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Epidemiol Health. 2009;31(1):e2009003. English. Original Article.
Kim EY , Na BJ , Lee MS , Kim KY , Ki M .
Department of Preventive Medicine, School of Medicine, Konyang University, Daejeon, Korea.
Department of Preventive Medicine, School of Medicine, Kyungpook National University, Daegu, Korea.
Department of Preventive Medicine, Eulji University School of Medicine, Daejeon, Korea.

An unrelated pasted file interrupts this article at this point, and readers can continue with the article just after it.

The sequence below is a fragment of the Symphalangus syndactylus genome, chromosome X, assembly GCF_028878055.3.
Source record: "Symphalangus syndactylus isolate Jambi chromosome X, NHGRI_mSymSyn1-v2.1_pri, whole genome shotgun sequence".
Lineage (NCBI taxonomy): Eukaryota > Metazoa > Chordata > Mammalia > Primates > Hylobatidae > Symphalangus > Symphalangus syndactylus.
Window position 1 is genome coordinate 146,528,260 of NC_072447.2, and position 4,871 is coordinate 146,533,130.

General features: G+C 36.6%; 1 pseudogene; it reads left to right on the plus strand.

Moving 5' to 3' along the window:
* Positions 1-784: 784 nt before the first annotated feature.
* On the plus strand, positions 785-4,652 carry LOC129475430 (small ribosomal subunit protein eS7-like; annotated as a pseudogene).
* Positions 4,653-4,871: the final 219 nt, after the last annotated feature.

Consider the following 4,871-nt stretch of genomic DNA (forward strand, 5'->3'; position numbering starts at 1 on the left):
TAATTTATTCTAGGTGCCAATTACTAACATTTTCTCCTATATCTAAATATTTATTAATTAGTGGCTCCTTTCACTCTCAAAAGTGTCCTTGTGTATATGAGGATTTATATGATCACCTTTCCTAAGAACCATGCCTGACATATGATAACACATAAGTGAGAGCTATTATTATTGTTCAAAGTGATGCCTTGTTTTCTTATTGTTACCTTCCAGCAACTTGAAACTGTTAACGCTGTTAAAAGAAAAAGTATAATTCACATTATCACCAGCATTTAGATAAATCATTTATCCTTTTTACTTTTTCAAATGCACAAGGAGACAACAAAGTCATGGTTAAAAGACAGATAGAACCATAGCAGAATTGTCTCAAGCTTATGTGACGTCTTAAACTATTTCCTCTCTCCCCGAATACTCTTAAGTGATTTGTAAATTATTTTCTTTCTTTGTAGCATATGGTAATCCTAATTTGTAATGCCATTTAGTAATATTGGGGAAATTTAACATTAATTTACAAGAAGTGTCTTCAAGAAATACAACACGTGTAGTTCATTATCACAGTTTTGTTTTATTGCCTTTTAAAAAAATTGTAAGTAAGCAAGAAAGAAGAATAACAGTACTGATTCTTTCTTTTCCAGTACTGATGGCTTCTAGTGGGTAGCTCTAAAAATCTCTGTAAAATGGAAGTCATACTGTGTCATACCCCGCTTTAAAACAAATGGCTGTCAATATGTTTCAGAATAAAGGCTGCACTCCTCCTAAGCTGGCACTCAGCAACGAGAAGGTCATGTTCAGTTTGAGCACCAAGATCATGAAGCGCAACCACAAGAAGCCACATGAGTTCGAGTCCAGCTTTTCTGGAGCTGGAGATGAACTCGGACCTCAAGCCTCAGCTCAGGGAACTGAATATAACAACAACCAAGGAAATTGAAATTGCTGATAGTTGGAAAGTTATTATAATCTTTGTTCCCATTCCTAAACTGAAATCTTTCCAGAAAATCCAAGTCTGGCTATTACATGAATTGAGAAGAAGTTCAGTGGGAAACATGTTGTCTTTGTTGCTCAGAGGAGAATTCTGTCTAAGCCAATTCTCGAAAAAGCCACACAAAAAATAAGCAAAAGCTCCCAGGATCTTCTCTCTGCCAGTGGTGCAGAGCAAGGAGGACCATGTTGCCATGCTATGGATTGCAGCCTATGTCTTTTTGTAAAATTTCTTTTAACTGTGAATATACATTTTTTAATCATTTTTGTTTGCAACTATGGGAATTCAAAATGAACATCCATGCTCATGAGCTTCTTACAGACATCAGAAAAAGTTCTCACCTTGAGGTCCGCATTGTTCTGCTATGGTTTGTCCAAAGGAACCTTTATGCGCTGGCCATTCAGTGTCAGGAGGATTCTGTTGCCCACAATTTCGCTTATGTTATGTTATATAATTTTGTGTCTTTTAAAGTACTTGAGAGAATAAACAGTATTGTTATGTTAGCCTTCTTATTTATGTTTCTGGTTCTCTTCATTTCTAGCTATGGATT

OBJECTIVES: The incidence of clinical hepatitis A has increased in young Korean adults since the mid-1990s. Although hepatitis A vaccinations have been administered in private clinics over the past 10 yr, no data exist on the vaccination rate and relating factors. METHODS: In 2005, a population-based survey of 12-35-month-old children was carried out in Nonsan, Korea. An interview survey was completed for 71.3% of the children. All data came from a vaccination card or confirmation from a provider. RESULTS: The hepatitis A vaccination rate was 42.3% for > or =1 dose and 24.7% for 2-dose. The results of the multivariate regression analysis for the hepatitis A vaccination showed that the second (OR=1.6) and third and successive children (OR=3.3) were less often immunized than the first child. Low economic status (OR=1.6), rural area (OR=1.5) and employed mother (OR=1.5) were also correlated with a lower vaccination rate. The hepatitis A vaccination rate was significantly lower in children who had no other vaccinations: measlesmumps-rubella (OR=2.8 for > or =1 dose and 7.3 for 2-dose), varicella (OR=20.2 and 22.0, respectively) and Haemophilus influenza type b (OR=14.3 and 13.3, respectively). CONCLUSION: To prevent outbreaks of clinical hepatitis A by enough herd immunity, a vaccination should be included in the National Immunization Program and a vaccination policy developed and implemented that can overcome the barriers to immunization such as late birth order and a mother's employment.

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